“We lost today,” he said. “We’re doing badly all over, but you have to take it graciously,” he said.

Otherwise many predictions were being turned on their heads. The tallies were showing Labour’s Derek Nolan and Fianna Fáil’s Éamon Ó Cuív on course to take seats, with the Labour man set to top the poll.

“It’s a good result. Substantial,” said a very satisfied Michael D Higgins, after he learned of the tallies. Indeed Labour members were holding their heads high all day and there was no prouder man in the building than Derek’s father Dominick.

Noel Grealish was nervous but readying himself for whatever would happen. “It’s still touch and go,” he said. Meanwhile Cllr Connolly was in good spirits, saying she was happy with how things were going and confident that she was in with a shout. Would it go down to the wire and be a fight for the last seat I asked? “Unfortunately,” she laughed.

Opinion among Fine Gaelers was divided though. They were nervous for Brian Walsh, but felt he should be safe. Brian’s brothers were there for every minute keeping a watch on things. As for FG taking a second seat, half the party was predicting a win for Sean Kyne, the other half for Fidelma Healy Eames.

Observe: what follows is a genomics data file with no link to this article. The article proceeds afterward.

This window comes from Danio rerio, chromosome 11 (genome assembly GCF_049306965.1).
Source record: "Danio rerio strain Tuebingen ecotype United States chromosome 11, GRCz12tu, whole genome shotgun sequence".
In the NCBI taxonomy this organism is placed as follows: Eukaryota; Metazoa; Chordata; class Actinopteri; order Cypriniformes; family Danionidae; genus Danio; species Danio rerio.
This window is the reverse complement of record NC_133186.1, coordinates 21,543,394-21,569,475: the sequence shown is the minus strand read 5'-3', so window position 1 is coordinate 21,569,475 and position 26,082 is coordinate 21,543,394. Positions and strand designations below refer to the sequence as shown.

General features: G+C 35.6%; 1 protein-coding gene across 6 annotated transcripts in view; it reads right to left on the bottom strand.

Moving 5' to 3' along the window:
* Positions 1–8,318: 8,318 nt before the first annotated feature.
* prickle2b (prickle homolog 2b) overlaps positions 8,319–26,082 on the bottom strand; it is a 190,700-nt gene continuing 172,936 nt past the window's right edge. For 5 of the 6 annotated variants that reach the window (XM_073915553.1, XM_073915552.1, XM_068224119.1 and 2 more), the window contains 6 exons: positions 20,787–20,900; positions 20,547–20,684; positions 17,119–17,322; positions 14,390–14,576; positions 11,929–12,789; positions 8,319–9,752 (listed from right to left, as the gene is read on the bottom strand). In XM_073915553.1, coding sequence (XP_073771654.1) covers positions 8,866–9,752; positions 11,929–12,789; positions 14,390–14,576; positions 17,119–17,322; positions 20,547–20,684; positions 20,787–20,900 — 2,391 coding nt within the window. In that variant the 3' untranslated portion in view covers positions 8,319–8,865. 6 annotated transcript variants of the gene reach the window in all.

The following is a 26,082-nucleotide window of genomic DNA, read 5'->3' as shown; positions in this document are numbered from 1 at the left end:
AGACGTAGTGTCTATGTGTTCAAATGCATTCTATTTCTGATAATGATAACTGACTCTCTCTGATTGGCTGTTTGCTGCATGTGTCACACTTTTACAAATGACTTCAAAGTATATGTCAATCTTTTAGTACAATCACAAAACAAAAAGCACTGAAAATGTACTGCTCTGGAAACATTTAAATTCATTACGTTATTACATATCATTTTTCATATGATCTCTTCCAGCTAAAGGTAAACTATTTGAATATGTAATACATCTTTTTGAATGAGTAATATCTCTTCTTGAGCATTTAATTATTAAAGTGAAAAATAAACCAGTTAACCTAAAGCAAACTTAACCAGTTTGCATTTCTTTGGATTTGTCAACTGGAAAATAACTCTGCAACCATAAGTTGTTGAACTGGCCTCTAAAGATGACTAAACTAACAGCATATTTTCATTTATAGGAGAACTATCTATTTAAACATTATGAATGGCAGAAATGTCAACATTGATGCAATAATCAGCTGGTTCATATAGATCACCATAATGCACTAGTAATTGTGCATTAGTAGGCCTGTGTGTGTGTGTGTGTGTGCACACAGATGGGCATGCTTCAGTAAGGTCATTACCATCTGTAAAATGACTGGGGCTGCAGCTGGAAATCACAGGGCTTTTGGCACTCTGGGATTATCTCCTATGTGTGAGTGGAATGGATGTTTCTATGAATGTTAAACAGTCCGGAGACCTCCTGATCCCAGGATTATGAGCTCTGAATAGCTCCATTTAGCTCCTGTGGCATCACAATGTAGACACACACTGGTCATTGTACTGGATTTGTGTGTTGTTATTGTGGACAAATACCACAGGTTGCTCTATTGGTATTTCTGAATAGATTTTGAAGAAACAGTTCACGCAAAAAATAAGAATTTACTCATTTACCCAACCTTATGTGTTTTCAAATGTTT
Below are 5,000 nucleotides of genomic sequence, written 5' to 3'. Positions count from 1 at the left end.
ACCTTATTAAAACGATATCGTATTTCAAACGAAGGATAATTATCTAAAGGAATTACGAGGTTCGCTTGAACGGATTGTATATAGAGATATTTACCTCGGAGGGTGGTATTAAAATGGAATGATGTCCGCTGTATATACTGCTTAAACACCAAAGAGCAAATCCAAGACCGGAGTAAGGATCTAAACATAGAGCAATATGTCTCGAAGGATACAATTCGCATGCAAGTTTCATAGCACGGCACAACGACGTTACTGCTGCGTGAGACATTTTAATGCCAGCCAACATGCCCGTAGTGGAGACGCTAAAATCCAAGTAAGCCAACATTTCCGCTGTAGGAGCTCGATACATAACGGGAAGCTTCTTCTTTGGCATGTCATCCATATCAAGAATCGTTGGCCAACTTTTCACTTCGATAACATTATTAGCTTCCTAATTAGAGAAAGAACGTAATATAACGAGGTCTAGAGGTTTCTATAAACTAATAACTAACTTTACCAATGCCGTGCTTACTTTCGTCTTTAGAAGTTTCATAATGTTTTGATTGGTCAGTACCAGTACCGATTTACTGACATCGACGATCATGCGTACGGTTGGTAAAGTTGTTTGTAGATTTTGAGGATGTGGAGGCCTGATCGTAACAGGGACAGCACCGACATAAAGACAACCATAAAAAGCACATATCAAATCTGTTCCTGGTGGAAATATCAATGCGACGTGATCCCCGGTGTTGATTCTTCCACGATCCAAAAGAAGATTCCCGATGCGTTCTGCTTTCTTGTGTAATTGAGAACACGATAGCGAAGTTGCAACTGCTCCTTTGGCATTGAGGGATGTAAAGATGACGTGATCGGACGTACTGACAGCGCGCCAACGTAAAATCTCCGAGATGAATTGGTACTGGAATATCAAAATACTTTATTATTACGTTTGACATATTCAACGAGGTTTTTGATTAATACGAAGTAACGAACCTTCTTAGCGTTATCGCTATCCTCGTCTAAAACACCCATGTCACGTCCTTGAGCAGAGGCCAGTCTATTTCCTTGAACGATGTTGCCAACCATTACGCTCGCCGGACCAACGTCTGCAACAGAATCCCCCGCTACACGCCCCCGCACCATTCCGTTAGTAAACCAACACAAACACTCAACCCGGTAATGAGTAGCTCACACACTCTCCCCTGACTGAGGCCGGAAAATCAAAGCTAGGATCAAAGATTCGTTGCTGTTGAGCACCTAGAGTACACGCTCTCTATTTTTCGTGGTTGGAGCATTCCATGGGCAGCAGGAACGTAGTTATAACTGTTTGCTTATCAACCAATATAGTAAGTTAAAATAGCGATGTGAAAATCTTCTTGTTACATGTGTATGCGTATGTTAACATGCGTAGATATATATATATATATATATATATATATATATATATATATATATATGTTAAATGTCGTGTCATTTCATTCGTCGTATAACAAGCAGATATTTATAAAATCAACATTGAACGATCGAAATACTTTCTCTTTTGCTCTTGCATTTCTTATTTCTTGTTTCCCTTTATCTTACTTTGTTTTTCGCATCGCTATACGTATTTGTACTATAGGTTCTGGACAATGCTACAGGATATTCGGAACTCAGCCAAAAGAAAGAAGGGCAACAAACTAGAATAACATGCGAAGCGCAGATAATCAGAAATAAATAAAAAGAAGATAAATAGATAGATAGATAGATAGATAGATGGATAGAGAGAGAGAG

The majority of FGers though wanted Kyne. “There are even FG members here at the count that are saying decades of the rosary that she doesn’t get in,” one man told me.

At least Hildegarde Naughton was happy. “I was a late addition to the campaign but I’m very happy with how I did,” she said, before hinting that future Dáil runs are not out of the question. “It gives me a base to build on.”

From this point on there was only set of question on everyone’s lips from Saturday to Monday: “Will Fidelma make it? Will Kyne take the seat? Will Grealish hold on? Does Catherine have a chance?”

There were as many opinions and theories on that as there are layers of an onion.